• Thus, according to one aspect there is provided a method of determining a subject's risk of developing asthma comprising analysing a sample from said subject for the presence or absence of one or more polymorphisms selected from the group consisting of:
      • +489 G/A in the gene encoding Tissue Necrosis Factor α (TNF α); or
      • Tyr 113 His T/C (Exon3) in the gene encoding Microsomal epoxide hydrolase (MEH);
  • wherein the presence or absence of one or more of said polymorphisms is indicative of the subject's risk of developing asthma.
  • The one or more polymorphisms can be detected directly or by detection of one or more polymorphisms which are in linkage disequilibrium with said one or more polymorphisms.
  • Linkage disequilibrium (LD) is a phenomenon in genetics whereby two or more mutations or polymorphisms are in such close genetic proximity that they are co-inherited. This means that in genotyping, detection of one polymorphism as present infers the presence of the other. (Reich D E et al; Linkage disequilibrium in the human genome, Nature 2001, 411:199-204.)
  • The method can additionally comprise analysing a sample from said subject for the presence or absence of one or more further polymorphisms selected from the group consisting of:
      • Ile 105 Val A/G in the gene encoding Glutathione S Transferase P (GSTP1);
      • Arg 197 Gln A/G in the gene encoding N-acetyltransferase 2 (NAT2);
      • −159 C/T in the gene encoding CD14;
      • +2151 G/C in the gene encoding ADAM 33;
      • −403 C/T in the gene encoding RANTES; or
      • E469K A/G in the gene encoding Intra-cellular adhesion molecule (ICAM1).
  • Again, detection of the one or more further polymorphisms may be carried out directly or by detection of polymorphisms in linkage disequilibrium with the one or more further polymorphisms.
  • The presence of one or more polymorphisms selected from the group consisting of:
      • the Ile 105 Val A/G AA genotype in the gene encoding GSTP1;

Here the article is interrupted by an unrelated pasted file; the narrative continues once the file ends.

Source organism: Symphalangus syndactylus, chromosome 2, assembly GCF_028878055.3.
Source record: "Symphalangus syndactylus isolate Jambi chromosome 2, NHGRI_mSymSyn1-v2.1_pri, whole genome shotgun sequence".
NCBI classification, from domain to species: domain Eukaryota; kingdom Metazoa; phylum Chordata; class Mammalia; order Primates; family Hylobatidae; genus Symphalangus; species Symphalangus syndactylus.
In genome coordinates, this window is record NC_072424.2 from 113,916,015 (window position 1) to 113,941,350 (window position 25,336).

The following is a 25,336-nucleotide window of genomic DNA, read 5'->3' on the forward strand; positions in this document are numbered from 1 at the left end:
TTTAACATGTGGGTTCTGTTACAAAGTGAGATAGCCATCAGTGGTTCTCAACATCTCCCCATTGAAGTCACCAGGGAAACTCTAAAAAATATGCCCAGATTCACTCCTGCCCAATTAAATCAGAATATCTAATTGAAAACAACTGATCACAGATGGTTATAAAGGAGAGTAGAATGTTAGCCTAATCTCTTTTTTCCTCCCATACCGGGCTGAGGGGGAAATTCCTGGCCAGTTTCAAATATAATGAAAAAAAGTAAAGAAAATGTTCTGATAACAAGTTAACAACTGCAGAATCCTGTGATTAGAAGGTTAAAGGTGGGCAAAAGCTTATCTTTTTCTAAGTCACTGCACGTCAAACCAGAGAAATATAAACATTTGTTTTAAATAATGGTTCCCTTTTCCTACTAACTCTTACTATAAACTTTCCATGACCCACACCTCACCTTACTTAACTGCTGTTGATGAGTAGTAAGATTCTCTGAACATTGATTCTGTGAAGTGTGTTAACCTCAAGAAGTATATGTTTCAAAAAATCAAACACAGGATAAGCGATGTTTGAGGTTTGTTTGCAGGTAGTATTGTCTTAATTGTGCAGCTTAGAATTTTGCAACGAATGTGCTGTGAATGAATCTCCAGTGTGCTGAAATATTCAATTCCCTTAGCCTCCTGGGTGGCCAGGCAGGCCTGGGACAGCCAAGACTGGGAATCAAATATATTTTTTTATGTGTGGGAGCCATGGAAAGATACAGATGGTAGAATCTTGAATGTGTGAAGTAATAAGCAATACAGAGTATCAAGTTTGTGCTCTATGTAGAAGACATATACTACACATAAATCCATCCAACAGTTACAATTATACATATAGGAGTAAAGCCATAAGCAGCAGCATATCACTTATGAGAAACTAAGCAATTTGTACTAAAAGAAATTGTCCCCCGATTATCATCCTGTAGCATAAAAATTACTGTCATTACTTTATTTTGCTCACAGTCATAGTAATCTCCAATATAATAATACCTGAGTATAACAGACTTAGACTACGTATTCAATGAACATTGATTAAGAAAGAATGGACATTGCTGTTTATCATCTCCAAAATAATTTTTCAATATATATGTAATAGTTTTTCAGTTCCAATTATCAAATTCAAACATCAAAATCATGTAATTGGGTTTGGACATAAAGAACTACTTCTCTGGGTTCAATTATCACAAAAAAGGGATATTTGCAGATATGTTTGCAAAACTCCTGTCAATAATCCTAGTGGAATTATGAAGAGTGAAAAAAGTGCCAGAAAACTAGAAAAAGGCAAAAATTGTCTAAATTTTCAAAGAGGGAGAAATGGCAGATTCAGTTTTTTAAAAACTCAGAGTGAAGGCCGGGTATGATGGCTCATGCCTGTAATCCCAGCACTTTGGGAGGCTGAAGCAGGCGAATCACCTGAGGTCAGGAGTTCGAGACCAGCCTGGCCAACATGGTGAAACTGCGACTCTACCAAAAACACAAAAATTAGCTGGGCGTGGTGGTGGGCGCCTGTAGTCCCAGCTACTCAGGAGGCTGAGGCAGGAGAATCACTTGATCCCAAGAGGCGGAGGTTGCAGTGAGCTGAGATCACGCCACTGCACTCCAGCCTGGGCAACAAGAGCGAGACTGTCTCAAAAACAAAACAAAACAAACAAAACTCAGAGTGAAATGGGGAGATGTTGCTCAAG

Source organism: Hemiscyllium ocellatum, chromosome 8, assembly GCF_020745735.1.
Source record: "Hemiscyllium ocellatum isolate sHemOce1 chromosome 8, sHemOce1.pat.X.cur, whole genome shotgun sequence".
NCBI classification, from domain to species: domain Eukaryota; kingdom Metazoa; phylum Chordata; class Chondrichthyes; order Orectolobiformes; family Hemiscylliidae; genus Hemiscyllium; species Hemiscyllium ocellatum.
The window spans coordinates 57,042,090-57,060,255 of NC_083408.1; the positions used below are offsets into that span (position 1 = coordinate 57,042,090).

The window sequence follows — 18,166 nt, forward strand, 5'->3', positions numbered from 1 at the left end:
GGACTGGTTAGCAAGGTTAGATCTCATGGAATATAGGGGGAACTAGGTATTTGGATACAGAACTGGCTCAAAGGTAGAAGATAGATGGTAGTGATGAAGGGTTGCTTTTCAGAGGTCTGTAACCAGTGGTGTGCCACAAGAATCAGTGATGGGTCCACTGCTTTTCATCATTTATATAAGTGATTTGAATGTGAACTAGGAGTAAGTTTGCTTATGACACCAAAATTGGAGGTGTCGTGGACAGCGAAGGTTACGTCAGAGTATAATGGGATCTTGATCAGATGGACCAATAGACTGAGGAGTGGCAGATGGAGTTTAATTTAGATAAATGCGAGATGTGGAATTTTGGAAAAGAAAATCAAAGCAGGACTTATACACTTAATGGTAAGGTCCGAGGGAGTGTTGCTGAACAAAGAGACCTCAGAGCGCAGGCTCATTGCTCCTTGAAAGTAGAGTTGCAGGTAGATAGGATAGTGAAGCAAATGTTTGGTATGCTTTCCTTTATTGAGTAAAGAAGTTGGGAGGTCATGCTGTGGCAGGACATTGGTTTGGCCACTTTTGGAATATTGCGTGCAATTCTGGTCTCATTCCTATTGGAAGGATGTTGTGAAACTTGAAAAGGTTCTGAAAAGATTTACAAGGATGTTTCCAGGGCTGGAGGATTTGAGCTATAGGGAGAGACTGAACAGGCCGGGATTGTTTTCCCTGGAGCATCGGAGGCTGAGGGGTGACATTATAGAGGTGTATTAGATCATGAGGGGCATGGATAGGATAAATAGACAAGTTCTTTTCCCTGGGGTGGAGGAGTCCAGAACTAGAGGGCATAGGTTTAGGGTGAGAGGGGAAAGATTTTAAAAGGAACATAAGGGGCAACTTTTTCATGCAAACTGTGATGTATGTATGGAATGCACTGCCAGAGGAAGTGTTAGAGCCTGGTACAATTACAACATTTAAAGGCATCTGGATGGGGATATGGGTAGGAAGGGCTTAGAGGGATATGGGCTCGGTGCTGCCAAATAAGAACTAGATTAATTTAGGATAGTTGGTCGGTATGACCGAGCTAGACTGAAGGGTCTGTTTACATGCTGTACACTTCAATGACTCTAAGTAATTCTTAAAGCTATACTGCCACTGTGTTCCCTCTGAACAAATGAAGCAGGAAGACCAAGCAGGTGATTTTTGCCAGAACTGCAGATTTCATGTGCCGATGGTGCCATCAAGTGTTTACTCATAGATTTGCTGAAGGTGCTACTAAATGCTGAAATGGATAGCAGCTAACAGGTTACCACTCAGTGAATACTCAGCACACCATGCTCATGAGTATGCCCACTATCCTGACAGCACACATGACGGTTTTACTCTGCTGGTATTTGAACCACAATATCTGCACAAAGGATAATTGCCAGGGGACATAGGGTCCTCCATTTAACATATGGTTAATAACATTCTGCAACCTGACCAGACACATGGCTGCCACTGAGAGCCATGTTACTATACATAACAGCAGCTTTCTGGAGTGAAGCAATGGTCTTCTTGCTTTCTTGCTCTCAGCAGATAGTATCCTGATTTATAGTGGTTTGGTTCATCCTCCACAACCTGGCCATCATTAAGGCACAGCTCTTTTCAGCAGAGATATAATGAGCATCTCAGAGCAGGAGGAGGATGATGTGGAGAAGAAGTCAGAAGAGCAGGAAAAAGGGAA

• the +489 G/A GG genotype in the gene encoding TNF α;
      • the −159 C/T CC genotype in the gene encoding CD14;
      • the +2151 G/C CC or CO genotype in the gene encoding ADAM 33; or
      • the −403 C/T TT genotype in the gene encoding RANTES;
        may be indicative of a reduced risk of developing asthma.
  • The presence of one or more polymorphisms selected from the group consisting of:
      • the Arg 197 Gln A/G AA genotype in the gene encoding NAT2;
      • the +489 G/A AA or AG genotype in the gene encoding TNF α;
      • the +2151 G/C GO genotype in the gene encoding ADAM 33;
      • the Tyr 113 His T/C (Exon3) CC genotype in the gene encoding MEH; or
      • the E469K A/G AA genotype in the gene encoding ICAM1;
        may be indicative of an increased risk of developing asthma.
  • The methods of the invention are particularly useful in smokers (both current and former).
  • It will be appreciated that the methods of the invention identify two categories of polymorphisms—namely those associated with a reduced risk of developing asthma (which can be termed “protective polymorphisms”) and those associated with an increased risk of developing asthma (which can be termed “susceptibility polymorphisms”).
  • Therefore, the present invention further provides a method of assessing a subject's risk of developing asthma, said method comprising:
  • determining the presence or absence of at least one protective polymorphism associated with a reduced risk of developing asthma; and
  • in the absence of at least one protective polymorphism, determining the presence or absence of at least one susceptibility polymorphism associated with an increased risk of developing asthma;
  • wherein the presence of one or more of said protective polymorphisms is indicative of a reduced risk of developing asthma, and the absence of at least one protective polymorphism in combination with the presence of at least one susceptibility polymorphism is indicative of an increased risk of developing asthma.
  • Preferably, said at least one protective polymorphism is selected from the group consisting of:
      • the Ile 105 Val A/G AA genotype in the gene encoding GSTP1;
      • the +489 G/A GG genotype in the gene encoding TNF α;
      • the −159 C/T CC genotype in the gene encoding CD14;
      • the +2151 G/C CC or CG genotype in the gene encoding ADAM 33; or
      • the −403 C/T TT genotype in the gene encoding RANTES.
  • The at least one susceptibility polymorphism may be selected from the group consisting of:
      • the Arg 197 Gln A/G AA genotype in the gene encoding NAT2;
      • the +489 G/A AA or AG genotype in the gene encoding TNF α;
      • the +2151 G/C GG genotype in the gene encoding ADAM 33;
      • the Tyr 113 His T/C (Exon3) CC genotype in the gene encoding MEH; or
      • the E469K A/G AA genotype in the gene encoding ICAM1.
  • In a preferred form of the invention the presence of two or more protective polymorphisms is indicative of a reduced risk of developing asthma.
  • In a further preferred form of the invention the presence of two or more susceptibility polymorphisms is indicative of an increased risk of developing asthma.